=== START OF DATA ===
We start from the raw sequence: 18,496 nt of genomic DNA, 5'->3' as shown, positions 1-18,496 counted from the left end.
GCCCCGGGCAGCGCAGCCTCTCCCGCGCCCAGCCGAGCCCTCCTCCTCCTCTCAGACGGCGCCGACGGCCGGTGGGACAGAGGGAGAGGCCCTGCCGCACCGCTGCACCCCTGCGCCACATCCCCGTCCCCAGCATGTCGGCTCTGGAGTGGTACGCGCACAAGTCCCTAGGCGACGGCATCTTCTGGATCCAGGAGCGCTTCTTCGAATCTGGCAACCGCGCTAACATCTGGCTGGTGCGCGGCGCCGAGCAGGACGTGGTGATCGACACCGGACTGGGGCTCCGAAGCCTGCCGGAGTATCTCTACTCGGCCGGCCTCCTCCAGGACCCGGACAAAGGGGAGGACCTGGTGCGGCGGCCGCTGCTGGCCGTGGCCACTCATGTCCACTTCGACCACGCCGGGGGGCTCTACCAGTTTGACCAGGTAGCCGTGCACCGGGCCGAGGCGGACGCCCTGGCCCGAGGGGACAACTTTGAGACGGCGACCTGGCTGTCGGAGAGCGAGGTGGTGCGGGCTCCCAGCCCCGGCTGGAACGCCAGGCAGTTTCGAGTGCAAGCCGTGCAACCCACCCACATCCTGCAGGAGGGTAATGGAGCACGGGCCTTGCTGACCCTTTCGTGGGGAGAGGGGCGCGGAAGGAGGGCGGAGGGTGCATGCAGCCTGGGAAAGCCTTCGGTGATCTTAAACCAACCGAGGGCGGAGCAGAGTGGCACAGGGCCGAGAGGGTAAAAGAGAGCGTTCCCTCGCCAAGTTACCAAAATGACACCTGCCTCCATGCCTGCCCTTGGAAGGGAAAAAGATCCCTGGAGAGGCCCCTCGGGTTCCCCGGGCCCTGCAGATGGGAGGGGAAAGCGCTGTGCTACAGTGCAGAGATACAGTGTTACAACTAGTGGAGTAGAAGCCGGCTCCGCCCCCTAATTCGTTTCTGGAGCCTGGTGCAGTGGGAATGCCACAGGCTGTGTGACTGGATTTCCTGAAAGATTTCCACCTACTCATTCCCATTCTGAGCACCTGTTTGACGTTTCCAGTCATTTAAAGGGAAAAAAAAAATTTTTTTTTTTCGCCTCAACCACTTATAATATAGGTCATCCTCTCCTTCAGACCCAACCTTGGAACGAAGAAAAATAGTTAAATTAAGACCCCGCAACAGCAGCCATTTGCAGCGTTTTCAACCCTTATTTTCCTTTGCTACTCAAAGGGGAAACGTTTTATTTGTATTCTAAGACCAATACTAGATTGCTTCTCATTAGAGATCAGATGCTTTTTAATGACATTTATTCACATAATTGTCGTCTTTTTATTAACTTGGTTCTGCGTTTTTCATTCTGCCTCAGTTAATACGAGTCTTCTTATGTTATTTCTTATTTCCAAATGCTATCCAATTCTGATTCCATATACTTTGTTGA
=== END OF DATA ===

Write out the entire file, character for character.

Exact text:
We start from the raw sequence: 18,496 nt of genomic DNA, 5'->3' as shown, positions 1-18,496 counted from the left end.
GCCCCGGGCAGCGCAGCCTCTCCCGCGCCCAGCCGAGCCCTCCTCCTCCTCTCAGACGGCGCCGACGGCCGGTGGGACAGAGGGAGAGGCCCTGCCGCACCGCTGCACCCCTGCGCCACATCCCCGTCCCCAGCATGTCGGCTCTGGAGTGGTACGCGCACAAGTCCCTAGGCGACGGCATCTTCTGGATCCAGGAGCGCTTCTTCGAATCTGGCAACCGCGCTAACATCTGGCTGGTGCGCGGCGCCGAGCAGGACGTGGTGATCGACACCGGACTGGGGCTCCGAAGCCTGCCGGAGTATCTCTACTCGGCCGGCCTCCTCCAGGACCCGGACAAAGGGGAGGACCTGGTGCGGCGGCCGCTGCTGGCCGTGGCCACTCATGTCCACTTCGACCACGCCGGGGGGCTCTACCAGTTTGACCAGGTAGCCGTGCACCGGGCCGAGGCGGACGCCCTGGCCCGAGGGGACAACTTTGAGACGGCGACCTGGCTGTCGGAGAGCGAGGTGGTGCGGGCTCCCAGCCCCGGCTGGAACGCCAGGCAGTTTCGAGTGCAAGCCGTGCAACCCACCCACATCCTGCAGGAGGGTAATGGAGCACGGGCCTTGCTGACCCTTTCGTGGGGAGAGGGGCGCGGAAGGAGGGCGGAGGGTGCATGCAGCCTGGGAAAGCCTTCGGTGATCTTAAACCAACCGAGGGCGGAGCAGAGTGGCACAGGGCCGAGAGGGTAAAAGAGAGCGTTCCCTCGCCAAGTTACCAAAATGACACCTGCCTCCATGCCTGCCCTTGGAAGGGAAAAAGATCCCTGGAGAGGCCCCTCGGGTTCCCCGGGCCCTGCAGATGGGAGGGGAAAGCGCTGTGCTACAGTGCAGAGATACAGTGTTACAACTAGTGGAGTAGAAGCCGGCTCCGCCCCCTAATTCGTTTCTGGAGCCTGGTGCAGTGGGAATGCCACAGGCTGTGTGACTGGATTTCCTGAAAGATTTCCACCTACTCATTCCCATTCTGAGCACCTGTTTGACGTTTCCAGTCATTTAAAGGGAAAAAAAAAATTTTTTTTTTTCGCCTCAACCACTTATAATATAGGTCATCCTCTCCTTCAGACCCAACCTTGGAACGAAGAAAAATAGTTAAATTAAGACCCCGCAACAGCAGCCATTTGCAGCGTTTTCAACCCTTATTTTCCTTTGCTACTCAAAGGGGAAACGTTTTATTTGTATTCTAAGACCAATACTAGATTGCTTCTCATTAGAGATCAGATGCTTTTTAATGACATTTATTCACATAATTGTCGTCTTTTTATTAACTTGGTTCTGCGTTTTTCATTCTGCCTCAGTTAATACGAGTCTTCTTATGTTATTTCTTATTTCCAAATGCTATCCAATTCTGATTCCATATACTTTGTTGA